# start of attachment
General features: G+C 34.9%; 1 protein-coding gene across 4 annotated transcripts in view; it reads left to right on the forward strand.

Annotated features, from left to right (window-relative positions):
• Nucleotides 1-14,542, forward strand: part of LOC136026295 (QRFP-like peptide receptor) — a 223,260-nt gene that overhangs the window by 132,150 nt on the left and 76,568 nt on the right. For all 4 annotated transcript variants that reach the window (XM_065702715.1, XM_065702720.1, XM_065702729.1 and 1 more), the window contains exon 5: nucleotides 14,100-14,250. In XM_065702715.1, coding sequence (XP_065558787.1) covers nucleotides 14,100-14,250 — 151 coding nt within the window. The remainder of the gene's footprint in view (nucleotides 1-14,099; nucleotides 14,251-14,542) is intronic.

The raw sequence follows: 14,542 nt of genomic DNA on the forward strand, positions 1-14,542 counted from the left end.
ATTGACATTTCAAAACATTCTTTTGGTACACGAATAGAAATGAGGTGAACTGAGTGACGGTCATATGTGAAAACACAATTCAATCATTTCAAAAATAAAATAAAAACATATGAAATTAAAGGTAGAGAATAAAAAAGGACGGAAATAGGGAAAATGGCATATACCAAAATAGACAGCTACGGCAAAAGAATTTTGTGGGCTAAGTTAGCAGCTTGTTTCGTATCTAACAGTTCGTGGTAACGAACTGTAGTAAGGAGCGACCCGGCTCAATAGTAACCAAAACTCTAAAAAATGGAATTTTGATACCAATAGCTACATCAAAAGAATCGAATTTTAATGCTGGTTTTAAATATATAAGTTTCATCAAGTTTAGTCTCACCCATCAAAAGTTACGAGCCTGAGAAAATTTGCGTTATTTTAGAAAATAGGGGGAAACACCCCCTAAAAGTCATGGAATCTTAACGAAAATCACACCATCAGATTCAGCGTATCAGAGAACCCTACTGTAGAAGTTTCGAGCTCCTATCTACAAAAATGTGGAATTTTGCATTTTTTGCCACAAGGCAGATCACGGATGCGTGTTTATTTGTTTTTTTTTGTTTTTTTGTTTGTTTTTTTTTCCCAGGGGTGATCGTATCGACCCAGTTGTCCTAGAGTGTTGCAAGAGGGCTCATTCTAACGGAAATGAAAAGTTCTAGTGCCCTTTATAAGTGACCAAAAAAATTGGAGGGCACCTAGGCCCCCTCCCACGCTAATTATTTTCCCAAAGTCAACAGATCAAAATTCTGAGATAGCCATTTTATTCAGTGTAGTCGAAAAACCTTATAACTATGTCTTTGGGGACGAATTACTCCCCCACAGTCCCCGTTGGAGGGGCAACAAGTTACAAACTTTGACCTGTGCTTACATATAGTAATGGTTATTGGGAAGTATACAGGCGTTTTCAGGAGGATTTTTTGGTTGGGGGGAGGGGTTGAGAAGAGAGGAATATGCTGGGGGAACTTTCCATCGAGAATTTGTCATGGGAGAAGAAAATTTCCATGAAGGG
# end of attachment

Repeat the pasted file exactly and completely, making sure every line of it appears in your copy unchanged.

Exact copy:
General features: G+C 34.9%; 1 protein-coding gene across 4 annotated transcripts in view; it reads left to right on the forward strand.

Annotated features, from left to right (window-relative positions):
• Nucleotides 1-14,542, forward strand: part of LOC136026295 (QRFP-like peptide receptor) — a 223,260-nt gene that overhangs the window by 132,150 nt on the left and 76,568 nt on the right. For all 4 annotated transcript variants that reach the window (XM_065702715.1, XM_065702720.1, XM_065702729.1 and 1 more), the window contains exon 5: nucleotides 14,100-14,250. In XM_065702715.1, coding sequence (XP_065558787.1) covers nucleotides 14,100-14,250 — 151 coding nt within the window. The remainder of the gene's footprint in view (nucleotides 1-14,099; nucleotides 14,251-14,542) is intronic.

The raw sequence follows: 14,542 nt of genomic DNA on the forward strand, positions 1-14,542 counted from the left end.
ATTGACATTTCAAAACATTCTTTTGGTACACGAATAGAAATGAGGTGAACTGAGTGACGGTCATATGTGAAAACACAATTCAATCATTTCAAAAATAAAATAAAAACATATGAAATTAAAGGTAGAGAATAAAAAAGGACGGAAATAGGGAAAATGGCATATACCAAAATAGACAGCTACGGCAAAAGAATTTTGTGGGCTAAGTTAGCAGCTTGTTTCGTATCTAACAGTTCGTGGTAACGAACTGTAGTAAGGAGCGACCCGGCTCAATAGTAACCAAAACTCTAAAAAATGGAATTTTGATACCAATAGCTACATCAAAAGAATCGAATTTTAATGCTGGTTTTAAATATATAAGTTTCATCAAGTTTAGTCTCACCCATCAAAAGTTACGAGCCTGAGAAAATTTGCGTTATTTTAGAAAATAGGGGGAAACACCCCCTAAAAGTCATGGAATCTTAACGAAAATCACACCATCAGATTCAGCGTATCAGAGAACCCTACTGTAGAAGTTTCGAGCTCCTATCTACAAAAATGTGGAATTTTGCATTTTTTGCCACAAGGCAGATCACGGATGCGTGTTTATTTGTTTTTTTTTGTTTTTTTGTTTGTTTTTTTTTCCCAGGGGTGATCGTATCGACCCAGTTGTCCTAGAGTGTTGCAAGAGGGCTCATTCTAACGGAAATGAAAAGTTCTAGTGCCCTTTATAAGTGACCAAAAAAATTGGAGGGCACCTAGGCCCCCTCCCACGCTAATTATTTTCCCAAAGTCAACAGATCAAAATTCTGAGATAGCCATTTTATTCAGTGTAGTCGAAAAACCTTATAACTATGTCTTTGGGGACGAATTACTCCCCCACAGTCCCCGTTGGAGGGGCAACAAGTTACAAACTTTGACCTGTGCTTACATATAGTAATGGTTATTGGGAAGTATACAGGCGTTTTCAGGAGGATTTTTTGGTTGGGGGGAGGGGTTGAGAAGAGAGGAATATGCTGGGGGAACTTTCCATCGAGAATTTGTCATGGGAGAAGAAAATTTCCATGAAGGG